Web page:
David Rigney of Austin, Tex., has received US Patent No. 7,289,911, “System, methods, and computer program product for analyzing microarray data.” The patent describes systems, methods, and computer programs for analyzing gene expression data, especially data that have been acquired using microarray technologies. The patent also claims methods for a) partitioning a set of genes into clusters, based on the similarity of the genes' rates of messenger RNA synthesis; b) annotating clusters with words or phrases that are extracted from documents associated with genes in the clusters; c) evaluating the quality of clustering based on the extend to which documents associated with genes in a cluster collectively distinguish that cluster from all the other clusters; and d) evaluating the extent to which some words and phrases, present in documents associated with genes in the cluster, collectively distinguish that cluster from all the other clusters.
Commissariat Energie Atomique, Kris Richard, Stephen Felder, University of Chicago, Ambergen, Probiox, David Rigney
Commissariat Energie Atomique of Paris has received European Patent No. 1846759, “Method for the photochemical attachment of biomolecules to a substrate.” The patent claims methods and devices for attaching biomolecules to a solid substrate surface, such as to the inner surface of a capillary. The patent also describes compounds and methods for creating patterned arrays of biomolecules inside fused silica capillaries so that several bioassays can be conducted simultaneously.
Kris Richard and Stephen Felder of Tucson, Ariz., have received European Patent No. 1847619, “High throughput assay system.” The patent claims compositions, apparatus, and methods useful for concurrently performing multiple, high-throughput biological or chemical assays using repeated arrays of probes. The described apparatus includes a surface containing test regions where each of the test regions is composed of an array of generic anchor molecules. The anchors are associated with bi-functional linker molecules, each containing a portion that is specific for one of the anchors and a portion that is specific for a target of interest. The resulting array of probes is used to analyze the presence or test the activity of one or more target molecules that specifically interact with the probes.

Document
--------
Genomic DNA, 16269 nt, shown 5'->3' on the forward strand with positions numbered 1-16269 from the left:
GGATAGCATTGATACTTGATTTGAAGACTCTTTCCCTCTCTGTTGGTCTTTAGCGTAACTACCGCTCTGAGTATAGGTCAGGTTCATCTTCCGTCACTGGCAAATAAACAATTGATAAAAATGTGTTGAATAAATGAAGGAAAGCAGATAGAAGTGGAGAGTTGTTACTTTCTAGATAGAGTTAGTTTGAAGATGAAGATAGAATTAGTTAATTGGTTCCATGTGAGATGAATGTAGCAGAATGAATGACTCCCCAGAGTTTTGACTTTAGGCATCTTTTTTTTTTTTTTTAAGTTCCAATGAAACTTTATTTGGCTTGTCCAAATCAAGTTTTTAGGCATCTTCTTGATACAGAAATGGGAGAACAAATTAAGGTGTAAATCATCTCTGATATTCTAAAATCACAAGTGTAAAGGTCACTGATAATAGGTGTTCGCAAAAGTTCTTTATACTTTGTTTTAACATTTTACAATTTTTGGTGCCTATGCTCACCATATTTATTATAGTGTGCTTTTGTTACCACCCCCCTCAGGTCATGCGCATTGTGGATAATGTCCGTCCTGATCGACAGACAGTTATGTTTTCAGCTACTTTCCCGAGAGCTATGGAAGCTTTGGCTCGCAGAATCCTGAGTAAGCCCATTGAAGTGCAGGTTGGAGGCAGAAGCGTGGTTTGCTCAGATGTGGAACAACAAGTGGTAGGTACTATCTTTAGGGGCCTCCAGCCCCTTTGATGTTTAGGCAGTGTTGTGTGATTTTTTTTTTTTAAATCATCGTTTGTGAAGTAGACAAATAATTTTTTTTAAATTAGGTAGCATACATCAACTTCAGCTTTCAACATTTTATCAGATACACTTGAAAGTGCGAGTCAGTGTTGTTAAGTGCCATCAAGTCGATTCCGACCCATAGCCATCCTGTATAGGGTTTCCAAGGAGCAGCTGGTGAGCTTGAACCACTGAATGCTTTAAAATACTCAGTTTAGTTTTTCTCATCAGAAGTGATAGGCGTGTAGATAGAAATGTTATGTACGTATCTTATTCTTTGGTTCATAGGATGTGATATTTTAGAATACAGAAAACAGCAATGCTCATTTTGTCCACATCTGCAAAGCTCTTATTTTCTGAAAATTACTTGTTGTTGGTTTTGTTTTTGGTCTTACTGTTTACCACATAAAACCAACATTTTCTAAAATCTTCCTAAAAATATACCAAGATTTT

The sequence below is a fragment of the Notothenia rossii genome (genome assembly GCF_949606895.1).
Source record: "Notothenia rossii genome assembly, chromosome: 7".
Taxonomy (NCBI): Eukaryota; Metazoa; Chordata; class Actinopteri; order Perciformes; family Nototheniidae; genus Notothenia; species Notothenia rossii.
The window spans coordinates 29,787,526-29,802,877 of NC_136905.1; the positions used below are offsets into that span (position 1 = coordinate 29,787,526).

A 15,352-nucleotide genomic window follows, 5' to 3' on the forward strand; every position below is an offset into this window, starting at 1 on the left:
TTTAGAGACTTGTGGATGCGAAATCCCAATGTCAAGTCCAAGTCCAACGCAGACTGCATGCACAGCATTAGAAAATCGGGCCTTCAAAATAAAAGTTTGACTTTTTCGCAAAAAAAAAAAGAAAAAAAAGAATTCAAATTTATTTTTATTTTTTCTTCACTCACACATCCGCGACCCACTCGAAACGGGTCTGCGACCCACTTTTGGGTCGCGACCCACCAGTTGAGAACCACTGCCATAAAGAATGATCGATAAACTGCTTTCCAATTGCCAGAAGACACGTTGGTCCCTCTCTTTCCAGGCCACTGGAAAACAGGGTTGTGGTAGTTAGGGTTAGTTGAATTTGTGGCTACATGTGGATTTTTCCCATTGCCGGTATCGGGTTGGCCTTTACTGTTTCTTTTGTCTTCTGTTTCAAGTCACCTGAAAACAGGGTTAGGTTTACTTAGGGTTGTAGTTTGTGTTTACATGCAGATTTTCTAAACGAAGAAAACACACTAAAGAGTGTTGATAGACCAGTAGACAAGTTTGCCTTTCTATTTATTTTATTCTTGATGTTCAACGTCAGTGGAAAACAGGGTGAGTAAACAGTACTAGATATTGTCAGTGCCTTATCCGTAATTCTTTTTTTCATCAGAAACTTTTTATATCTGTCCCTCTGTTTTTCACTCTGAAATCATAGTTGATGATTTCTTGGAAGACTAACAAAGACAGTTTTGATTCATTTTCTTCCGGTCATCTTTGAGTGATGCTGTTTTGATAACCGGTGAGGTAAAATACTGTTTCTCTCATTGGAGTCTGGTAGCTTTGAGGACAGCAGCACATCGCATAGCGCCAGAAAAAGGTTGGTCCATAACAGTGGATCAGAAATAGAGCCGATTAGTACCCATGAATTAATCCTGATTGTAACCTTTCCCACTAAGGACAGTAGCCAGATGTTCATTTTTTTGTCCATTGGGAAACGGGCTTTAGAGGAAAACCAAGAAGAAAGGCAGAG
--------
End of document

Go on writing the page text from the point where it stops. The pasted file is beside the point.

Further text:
The University of Chicago has received US Patent No. 7,288,227, “Biochip reader with enhanced illumination and bioarray positioning apparatus.” The patent describes a method of illumination and an illumination apparatus that are used in a biochip reader. Illumination is provided by a non-collimated laser source or a light-emitting diode. The light is directed to opposing sides of a bioarray-containing glass substrate by a pair of optical fiber bundles. Each of the optical fiber bundles are splayed out to make a fan, the fan being one fiber thick and defining a line of optical fiber faces. This process randomizes any non-uniformity in the illumination source, the patent states. This method of illumination provides a superior signal-to-noise ratio as compared with conventional illumination systems, the patent claims.
Ambergen of Waltham, Mass., has received US Patent No. 7,288,372, “Methods for the preparation of chemically misaminoacylated tRNA via protective groups.” The patent describes methods for preparing chemically aminoacylated tRNAs for introducing markers into nascent proteins. The patent also claims methods for the non-radioactive labeling, detection, quantitation, and isolation of nascent proteins translated in a cellular or cell-free translation system utilizing chemically aminoacylated tRNAs. Additionally, the patent describes the post-labeling attachment of affinity linkers and binding partners to surfaces, such as microarrays or microtiter plates, for detecting and purifying nascent proteins produced by chemical misaminoacylation.
Probiox of Liege, Belgium, has received US Patent No. 7,288,374, “Process for the detection of oxidative stress and kit for its implementation.” The patent claims a method for the detection of oxidative stress in an individual carrying a risk factor for oxidative stress by: a) determining the risk factor for oxidative stress of the individual; b) selecting at least two oxidative stress markers being increased or decreased for the risk factor relative to healthy individuals; and c) measuring the amount of the oxidative stress markers in a sample obtained from the individual using microarray technology.